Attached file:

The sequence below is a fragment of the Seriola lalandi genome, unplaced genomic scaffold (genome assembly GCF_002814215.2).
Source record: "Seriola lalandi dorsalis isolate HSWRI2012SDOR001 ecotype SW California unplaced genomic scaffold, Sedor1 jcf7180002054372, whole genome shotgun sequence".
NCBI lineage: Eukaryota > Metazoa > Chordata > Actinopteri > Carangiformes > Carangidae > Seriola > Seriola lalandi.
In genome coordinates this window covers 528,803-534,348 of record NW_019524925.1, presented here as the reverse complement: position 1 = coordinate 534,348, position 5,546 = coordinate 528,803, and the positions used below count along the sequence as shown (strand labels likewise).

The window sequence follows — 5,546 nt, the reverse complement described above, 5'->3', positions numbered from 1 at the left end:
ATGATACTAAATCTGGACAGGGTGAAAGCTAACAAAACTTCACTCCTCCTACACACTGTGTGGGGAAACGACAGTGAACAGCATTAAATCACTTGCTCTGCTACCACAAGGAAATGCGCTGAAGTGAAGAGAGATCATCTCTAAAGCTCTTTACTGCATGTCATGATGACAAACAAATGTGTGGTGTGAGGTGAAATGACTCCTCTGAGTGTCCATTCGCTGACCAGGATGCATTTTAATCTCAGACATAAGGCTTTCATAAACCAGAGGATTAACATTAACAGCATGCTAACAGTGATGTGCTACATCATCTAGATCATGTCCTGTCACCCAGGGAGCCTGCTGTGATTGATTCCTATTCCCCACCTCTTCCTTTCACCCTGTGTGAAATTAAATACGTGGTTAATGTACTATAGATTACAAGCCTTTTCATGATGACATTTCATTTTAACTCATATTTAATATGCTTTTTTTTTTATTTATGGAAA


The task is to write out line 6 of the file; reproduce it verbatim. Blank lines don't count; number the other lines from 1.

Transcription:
ATGATACTAAATCTGGACAGGGTGAAAGCTAACAAAACTTCACTCCTCCTACACACTGTGTGGGGAAACGACAGTGAACAGCATTAAATCACTTGCTCTGCTACCACAAGGAAATGCGCTGAAGTGAAGAGAGATCATCTCTAAAGCTCTTTACTGCATGTCATGATGACAAACAAATGTGTGGTGTGAGGTGAAATGACTCCTCTGAGTGTCCATTCGCTGACCAGGATGCATTTTAATCTCAGACATAAGGCTTTCATAAACCAGAGGATTAACATTAACAGCATGCTAACAGTGATGTGCTACATCATCTAGATCATGTCCTGTCACCCAGGGAGCCTGCTGTGATTGATTCCTATTCCCCACCTCTTCCTTTCACCCTGTGTGAAATTAAATACGTGGTTAATGTACTATAGATTACAAGCCTTTTCATGATGACATTTCATTTTAACTCATATTTAATATGCTTTTTTTTTTATTTATGGAAA